Turkey no longer able to face new refugee flow: Erdoğan

Turkey no longer able to face new refugee flow: Erdoğan


Turkey's president said Tuesday that the country would not be able to shoulder a new potential migration wave on its own. 

“Building higher walls with barbed wire was no way to prevent irregular migration,” Turkey’s state-run Anadolu Agency quoted Recep Tayyip Erdoğan as saying in Istanbul at the 6th Ministerial Conference of the Budapest Process on Migration on Feb. 19.

He highlighted that keeping Syrian refugees within Turkey's borders cannot be considered the only way to solve the problem of migration.       

He noted that the safe zone formula he proposed at the start of the Syria crisis is the most practical method for the return of refugees, adding if Turkey cannot repatriate millions of Syrians to their homes this way, sooner or later, they will knock on European doors.

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There are around 260 million migrants, over 68 million displaced people and more than 25 million refugees worldwide, he said, underscoring that these numbers are increasing day by day due to hunger, famine, civil wars, terrorist attacks, political uncertainties and economic reasons.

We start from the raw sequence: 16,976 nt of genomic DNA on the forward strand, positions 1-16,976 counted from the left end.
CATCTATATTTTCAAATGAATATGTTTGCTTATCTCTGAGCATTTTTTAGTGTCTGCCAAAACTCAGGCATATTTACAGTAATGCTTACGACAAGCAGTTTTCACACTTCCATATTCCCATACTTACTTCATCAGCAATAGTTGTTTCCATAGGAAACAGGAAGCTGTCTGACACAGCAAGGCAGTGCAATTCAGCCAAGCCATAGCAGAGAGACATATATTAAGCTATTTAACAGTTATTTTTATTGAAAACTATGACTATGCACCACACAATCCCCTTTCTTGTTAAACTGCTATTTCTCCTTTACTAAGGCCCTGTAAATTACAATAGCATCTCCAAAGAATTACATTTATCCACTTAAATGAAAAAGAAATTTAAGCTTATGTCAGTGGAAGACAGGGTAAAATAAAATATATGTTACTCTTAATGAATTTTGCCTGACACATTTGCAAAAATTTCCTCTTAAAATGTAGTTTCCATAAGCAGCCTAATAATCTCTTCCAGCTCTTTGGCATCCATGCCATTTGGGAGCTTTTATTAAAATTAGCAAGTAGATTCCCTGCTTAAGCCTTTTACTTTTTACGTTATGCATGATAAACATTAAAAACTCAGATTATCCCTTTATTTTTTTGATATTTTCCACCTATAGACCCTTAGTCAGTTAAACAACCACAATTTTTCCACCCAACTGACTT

Turkey has spent over $37 billion of its own national resources sheltering refugees, he added, citing UN figures.

Erdoğan said Turkey has become a shelter for refugees, regardless of their ethnicity, language or religion.       

The Budapest Process - a consultative forum on comprehensive and sustainable systems for regular migration – has been chaired by Turkey since 2006.

Cutting off aid to Palestinians       

Referring to a decision by the U.S. to cut all aid to Palestinians in the occupied West Bank and Gaza, Erdoğan said cutting off aid to Palestinian refugees and trying to discipline them through poverty is inhuman.

He said it is extremely wrong to use these people, who were driven from their homeland 70 years ago, as a political tool.

Referring to the UN data, he said: "I am saying this as the president of a country that hosts the highest number of refugees in the world.”

He noted that migration is a humanitarian and political issue along with its security dimension, and at the core of this issue, there is a lack of justice and empathy.